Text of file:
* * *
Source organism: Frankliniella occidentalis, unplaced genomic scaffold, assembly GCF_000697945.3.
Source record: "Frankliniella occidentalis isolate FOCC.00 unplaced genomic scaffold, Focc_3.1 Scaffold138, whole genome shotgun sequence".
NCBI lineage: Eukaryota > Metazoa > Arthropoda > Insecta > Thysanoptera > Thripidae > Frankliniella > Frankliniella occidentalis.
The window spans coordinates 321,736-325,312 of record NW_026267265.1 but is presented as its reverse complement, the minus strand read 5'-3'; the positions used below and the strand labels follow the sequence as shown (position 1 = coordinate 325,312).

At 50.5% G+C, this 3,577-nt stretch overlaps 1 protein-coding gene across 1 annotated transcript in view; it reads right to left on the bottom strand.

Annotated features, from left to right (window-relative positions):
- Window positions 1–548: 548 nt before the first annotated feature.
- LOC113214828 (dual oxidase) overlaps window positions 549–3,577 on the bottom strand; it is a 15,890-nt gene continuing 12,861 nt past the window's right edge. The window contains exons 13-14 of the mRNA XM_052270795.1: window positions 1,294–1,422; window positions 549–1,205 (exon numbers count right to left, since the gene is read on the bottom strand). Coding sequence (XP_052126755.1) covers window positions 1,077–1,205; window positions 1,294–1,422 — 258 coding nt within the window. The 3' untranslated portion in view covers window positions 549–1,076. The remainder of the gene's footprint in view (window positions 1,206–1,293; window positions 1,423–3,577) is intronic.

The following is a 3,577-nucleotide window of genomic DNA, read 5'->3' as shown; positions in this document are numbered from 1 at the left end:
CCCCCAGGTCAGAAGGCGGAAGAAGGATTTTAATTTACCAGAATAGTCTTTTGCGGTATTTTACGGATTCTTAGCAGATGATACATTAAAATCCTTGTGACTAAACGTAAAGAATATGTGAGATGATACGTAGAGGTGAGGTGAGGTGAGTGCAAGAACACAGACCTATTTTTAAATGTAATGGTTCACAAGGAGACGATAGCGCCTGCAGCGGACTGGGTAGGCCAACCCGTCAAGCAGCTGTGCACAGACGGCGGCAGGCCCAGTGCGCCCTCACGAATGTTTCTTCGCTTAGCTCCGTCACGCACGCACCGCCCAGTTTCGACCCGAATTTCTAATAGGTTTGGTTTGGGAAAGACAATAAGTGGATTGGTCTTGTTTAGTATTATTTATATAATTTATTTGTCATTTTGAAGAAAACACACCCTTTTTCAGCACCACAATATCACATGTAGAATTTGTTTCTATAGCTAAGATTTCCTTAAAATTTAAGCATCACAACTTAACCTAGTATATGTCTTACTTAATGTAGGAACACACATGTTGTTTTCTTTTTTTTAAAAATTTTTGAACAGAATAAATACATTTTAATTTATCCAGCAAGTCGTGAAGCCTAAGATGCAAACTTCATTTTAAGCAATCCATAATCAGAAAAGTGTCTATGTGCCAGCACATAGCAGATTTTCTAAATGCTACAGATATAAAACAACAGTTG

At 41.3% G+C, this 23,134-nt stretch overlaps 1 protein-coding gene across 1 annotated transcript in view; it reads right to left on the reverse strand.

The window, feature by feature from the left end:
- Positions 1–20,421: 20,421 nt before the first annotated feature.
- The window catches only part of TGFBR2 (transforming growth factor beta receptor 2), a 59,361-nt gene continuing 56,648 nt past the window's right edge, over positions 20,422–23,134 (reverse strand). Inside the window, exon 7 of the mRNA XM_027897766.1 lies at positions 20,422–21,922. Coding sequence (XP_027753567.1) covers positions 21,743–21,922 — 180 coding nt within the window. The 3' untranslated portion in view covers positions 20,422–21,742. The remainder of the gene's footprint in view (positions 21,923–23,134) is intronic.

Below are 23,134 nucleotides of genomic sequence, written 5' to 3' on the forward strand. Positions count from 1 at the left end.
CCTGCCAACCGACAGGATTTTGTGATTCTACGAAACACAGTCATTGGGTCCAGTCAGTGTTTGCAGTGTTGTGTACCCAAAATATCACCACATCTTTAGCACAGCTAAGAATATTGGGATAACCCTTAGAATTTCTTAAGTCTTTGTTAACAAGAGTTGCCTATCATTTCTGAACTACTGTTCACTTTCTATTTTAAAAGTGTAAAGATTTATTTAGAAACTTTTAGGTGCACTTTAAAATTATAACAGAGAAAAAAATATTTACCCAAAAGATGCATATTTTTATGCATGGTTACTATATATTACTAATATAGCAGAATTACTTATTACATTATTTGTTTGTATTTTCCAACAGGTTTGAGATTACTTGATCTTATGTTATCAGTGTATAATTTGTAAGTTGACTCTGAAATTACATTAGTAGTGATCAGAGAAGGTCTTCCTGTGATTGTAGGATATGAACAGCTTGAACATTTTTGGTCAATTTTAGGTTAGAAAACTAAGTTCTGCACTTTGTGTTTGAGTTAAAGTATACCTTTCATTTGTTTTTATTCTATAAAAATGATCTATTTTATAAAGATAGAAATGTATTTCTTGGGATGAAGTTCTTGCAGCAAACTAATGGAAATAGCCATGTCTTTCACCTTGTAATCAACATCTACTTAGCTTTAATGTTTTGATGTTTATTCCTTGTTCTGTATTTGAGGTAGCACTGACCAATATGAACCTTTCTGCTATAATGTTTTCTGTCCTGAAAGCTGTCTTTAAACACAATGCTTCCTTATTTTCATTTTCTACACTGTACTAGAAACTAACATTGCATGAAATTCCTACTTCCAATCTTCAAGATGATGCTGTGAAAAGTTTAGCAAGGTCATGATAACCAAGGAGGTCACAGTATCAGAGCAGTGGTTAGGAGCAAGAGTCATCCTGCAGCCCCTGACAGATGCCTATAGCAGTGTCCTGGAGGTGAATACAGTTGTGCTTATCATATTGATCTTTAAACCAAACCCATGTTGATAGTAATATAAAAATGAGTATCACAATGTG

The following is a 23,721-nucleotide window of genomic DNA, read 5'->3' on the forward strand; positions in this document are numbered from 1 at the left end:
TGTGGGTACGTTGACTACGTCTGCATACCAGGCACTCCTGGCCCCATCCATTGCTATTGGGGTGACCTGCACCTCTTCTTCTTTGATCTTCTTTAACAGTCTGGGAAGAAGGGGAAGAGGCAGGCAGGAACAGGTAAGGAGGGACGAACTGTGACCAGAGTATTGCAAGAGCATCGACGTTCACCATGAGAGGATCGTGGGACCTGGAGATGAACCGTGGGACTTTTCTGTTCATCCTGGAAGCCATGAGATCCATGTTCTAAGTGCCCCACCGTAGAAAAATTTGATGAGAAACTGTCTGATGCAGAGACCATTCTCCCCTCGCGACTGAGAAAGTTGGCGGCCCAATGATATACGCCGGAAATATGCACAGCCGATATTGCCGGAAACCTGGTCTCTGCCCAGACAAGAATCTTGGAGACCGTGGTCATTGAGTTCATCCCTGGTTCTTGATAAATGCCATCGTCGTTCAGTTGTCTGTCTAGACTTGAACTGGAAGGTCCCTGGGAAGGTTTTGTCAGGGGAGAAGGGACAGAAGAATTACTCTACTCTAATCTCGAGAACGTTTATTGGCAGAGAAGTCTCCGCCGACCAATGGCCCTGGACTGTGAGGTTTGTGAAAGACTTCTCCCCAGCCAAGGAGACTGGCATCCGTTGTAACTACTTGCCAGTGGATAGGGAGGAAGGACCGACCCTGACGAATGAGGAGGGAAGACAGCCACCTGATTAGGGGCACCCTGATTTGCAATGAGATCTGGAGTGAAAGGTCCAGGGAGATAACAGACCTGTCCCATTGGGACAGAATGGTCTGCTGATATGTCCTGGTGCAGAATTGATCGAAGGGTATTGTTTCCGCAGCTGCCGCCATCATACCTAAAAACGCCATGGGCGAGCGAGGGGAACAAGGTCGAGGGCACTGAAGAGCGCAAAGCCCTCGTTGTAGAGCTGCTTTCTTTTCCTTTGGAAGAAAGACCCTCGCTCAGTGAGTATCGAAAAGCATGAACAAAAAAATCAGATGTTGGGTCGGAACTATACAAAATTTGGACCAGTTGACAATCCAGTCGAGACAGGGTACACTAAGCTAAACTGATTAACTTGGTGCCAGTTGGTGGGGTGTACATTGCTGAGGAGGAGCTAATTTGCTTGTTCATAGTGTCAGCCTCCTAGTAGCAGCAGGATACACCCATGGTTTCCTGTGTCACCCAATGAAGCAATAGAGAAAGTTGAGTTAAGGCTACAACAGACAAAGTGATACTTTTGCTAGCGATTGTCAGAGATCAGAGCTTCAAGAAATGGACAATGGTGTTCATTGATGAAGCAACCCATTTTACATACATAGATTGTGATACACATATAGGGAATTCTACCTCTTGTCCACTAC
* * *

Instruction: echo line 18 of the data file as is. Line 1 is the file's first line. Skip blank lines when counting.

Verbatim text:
TGTGGGTACGTTGACTACGTCTGCATACCAGGCACTCCTGGCCCCATCCATTGCTATTGGGGTGACCTGCACCTCTTCTTCTTTGATCTTCTTTAACAGTCTGGGAAGAAGGGGAAGAGGCAGGCAGGAACAGGTAAGGAGGGACGAACTGTGACCAGAGTATTGCAAGAGCATCGACGTTCACCATGAGAGGATCGTGGGACCTGGAGATGAACCGTGGGACTTTTCTGTTCATCCTGGAAGCCATGAGATCCATGTTCTAAGTGCCCCACCGTAGAAAAATTTGATGAGAAACTGTCTGATGCAGAGACCATTCTCCCCTCGCGACTGAGAAAGTTGGCGGCCCAATGATATACGCCGGAAATATGCACAGCCGATATTGCCGGAAACCTGGTCTCTGCCCAGACAAGAATCTTGGAGACCGTGGTCATTGAGTTCATCCCTGGTTCTTGATAAATGCCATCGTCGTTCAGTTGTCTGTCTAGACTTGAACTGGAAGGTCCCTGGGAAGGTTTTGTCAGGGGAGAAGGGACAGAAGAATTACTCTACTCTAATCTCGAGAACGTTTATTGGCAGAGAAGTCTCCGCCGACCAATGGCCCTGGACTGTGAGGTTTGTGAAAGACTTCTCCCCAGCCAAGGAGACTGGCATCCGTTGTAACTACTTGCCAGTGGATAGGGAGGAAGGACCGACCCTGACGAATGAGGAGGGAAGACAGCCACCTGATTAGGGGCACCCTGATTTGCAATGAGATCTGGAGTGAAAGGTCCAGGGAGATAACAGACCTGTCCCATTGGGACAGAATGGTCTGCTGATATGTCCTGGTGCAGAATTGATCGAAGGGTATTGTTTCCGCAGCTGCCGCCATCATACCTAAAAACGCCATGGGCGAGCGAGGGGAACAAGGTCGAGGGCACTGAAGAGCGCAAAGCCCTCGTTGTAGAGCTGCTTTCTTTTCCTTTGGAAGAAAGACCCTCGCTCAGTGAGTATCGAAAAGCATGAACAAAAAAATCAGATGTTGGGTCGGAACTATACAAAATTTGGACCAGTTGACAATCCAGTCGAGACAGGGTACACTAAGCTAAACTGATTAACTTGGTGCCAGTTGGTGGGGTGTACATTGCTGAGGAGGAGCTAATTTGCTTGTTCATAGTGTCAGCCTCCTAGTAGCAGCAGGATACACCCATGGTTTCCTGTGTCACCCAATGAAGCAATAGAGAAAGTTGAGTTAAGGCTACAACAGACAAAGTGATACTTTTGCTAGCGATTGTCAGAGATCAGAGCTTCAAGAAATGGACAATGGTGTTCATTGATGAAGCAACCCATTTTACATACATAGATTGTGATACACATATAGGGAATTCTACCTCTTGTCCACTAC